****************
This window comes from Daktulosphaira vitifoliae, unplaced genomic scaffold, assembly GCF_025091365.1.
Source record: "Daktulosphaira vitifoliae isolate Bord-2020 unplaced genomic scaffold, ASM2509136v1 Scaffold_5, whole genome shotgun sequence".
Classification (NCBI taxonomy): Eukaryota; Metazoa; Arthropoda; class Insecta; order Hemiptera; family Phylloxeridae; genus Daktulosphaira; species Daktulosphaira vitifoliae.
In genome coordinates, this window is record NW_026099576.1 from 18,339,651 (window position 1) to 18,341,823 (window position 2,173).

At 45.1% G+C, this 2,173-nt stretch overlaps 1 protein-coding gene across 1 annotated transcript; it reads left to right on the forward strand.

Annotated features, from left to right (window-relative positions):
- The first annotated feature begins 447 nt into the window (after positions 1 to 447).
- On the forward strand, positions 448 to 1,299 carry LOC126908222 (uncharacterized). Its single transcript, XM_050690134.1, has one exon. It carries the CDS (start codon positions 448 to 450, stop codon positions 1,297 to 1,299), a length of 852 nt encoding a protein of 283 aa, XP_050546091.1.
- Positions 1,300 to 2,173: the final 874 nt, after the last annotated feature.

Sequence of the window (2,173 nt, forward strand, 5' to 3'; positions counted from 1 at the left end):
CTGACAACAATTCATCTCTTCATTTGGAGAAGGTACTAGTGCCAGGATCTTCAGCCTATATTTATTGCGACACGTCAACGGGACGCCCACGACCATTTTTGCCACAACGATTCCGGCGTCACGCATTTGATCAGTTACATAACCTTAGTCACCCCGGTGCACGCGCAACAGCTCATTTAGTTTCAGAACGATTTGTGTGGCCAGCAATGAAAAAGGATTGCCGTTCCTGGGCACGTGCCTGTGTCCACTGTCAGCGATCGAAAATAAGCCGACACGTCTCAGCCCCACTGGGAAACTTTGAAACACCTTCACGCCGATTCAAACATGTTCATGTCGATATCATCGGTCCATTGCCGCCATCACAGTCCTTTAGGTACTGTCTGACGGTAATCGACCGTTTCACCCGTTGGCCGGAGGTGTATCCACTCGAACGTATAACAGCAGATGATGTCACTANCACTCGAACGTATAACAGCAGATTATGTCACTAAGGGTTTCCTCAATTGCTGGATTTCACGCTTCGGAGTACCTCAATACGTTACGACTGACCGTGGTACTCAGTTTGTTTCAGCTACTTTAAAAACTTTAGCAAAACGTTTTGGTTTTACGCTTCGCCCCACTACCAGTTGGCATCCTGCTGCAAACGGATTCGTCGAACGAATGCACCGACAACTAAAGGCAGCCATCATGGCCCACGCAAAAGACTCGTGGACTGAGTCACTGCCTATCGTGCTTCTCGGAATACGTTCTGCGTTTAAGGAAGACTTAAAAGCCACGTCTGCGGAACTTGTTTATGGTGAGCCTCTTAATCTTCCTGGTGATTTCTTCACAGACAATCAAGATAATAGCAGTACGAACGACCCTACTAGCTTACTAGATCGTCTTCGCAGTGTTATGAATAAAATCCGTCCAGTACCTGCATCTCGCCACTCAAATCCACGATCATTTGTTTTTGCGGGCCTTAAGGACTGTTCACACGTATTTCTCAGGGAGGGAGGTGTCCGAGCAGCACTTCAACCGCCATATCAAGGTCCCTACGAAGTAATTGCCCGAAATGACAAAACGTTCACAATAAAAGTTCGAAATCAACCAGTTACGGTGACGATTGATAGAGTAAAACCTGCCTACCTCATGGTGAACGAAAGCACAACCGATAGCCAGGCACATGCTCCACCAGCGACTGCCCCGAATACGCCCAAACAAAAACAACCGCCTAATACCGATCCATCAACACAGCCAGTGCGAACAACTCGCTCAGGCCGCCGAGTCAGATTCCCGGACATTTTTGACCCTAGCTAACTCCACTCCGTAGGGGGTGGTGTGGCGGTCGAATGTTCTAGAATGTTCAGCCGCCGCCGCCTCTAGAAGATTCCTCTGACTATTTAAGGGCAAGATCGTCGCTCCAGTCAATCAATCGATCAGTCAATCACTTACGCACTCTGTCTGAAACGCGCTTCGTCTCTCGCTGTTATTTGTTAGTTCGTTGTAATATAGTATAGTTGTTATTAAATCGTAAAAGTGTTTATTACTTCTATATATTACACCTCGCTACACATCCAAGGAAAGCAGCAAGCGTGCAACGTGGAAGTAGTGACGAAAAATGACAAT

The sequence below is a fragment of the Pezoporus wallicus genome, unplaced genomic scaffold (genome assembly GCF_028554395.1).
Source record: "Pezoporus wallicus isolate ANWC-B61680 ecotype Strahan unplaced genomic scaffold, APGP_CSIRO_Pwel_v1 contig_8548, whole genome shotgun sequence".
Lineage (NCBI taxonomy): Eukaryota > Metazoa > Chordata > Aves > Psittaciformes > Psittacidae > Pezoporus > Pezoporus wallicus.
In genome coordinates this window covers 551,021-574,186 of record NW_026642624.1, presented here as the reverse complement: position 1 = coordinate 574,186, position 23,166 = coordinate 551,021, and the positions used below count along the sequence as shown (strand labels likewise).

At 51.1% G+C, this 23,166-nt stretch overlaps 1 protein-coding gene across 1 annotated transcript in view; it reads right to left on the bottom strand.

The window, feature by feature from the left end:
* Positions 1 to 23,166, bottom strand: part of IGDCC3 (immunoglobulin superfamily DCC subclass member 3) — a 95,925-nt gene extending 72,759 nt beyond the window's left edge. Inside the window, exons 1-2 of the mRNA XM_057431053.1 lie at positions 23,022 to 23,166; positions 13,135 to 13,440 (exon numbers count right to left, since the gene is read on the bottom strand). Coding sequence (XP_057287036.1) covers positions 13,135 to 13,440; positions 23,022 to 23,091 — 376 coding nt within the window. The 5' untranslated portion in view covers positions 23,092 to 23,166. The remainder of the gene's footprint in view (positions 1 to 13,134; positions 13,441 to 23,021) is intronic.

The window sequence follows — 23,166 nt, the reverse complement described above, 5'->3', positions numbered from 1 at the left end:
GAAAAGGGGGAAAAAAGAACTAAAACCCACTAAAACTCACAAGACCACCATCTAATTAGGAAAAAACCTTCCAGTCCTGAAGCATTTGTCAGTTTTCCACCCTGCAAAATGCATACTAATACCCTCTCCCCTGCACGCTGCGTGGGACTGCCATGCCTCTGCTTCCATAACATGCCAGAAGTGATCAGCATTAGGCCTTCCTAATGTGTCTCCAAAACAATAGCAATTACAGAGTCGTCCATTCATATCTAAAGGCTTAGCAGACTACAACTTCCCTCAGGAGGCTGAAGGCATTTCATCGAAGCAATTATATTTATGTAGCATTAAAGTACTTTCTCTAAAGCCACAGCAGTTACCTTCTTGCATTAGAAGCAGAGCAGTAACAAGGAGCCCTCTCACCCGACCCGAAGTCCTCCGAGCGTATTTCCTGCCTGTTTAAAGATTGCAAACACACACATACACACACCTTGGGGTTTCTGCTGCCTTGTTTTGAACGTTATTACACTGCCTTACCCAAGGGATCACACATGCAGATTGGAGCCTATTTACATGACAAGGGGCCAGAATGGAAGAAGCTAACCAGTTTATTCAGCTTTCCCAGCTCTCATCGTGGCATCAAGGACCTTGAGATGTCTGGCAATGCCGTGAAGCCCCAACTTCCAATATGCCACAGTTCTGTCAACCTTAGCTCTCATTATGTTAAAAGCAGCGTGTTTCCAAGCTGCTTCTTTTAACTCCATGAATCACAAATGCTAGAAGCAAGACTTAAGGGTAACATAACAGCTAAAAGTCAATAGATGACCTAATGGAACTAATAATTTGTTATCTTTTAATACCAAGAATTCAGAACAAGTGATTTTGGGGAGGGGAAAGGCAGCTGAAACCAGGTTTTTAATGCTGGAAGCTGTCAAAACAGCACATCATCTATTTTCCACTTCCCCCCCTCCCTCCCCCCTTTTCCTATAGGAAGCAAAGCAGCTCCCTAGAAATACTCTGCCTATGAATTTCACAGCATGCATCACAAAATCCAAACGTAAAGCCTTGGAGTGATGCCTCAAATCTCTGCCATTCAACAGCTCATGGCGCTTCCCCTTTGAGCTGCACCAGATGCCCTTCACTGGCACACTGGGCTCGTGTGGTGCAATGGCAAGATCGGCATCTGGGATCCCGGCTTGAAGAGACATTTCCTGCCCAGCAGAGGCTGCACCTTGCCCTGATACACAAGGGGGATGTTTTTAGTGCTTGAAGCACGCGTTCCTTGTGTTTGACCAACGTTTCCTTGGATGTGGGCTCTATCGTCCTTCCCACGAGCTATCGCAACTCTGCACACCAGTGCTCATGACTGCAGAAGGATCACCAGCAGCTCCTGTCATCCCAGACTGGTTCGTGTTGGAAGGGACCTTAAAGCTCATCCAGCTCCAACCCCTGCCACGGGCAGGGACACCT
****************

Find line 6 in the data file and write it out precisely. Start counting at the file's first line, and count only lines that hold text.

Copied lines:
Annotated features, from left to right (window-relative positions):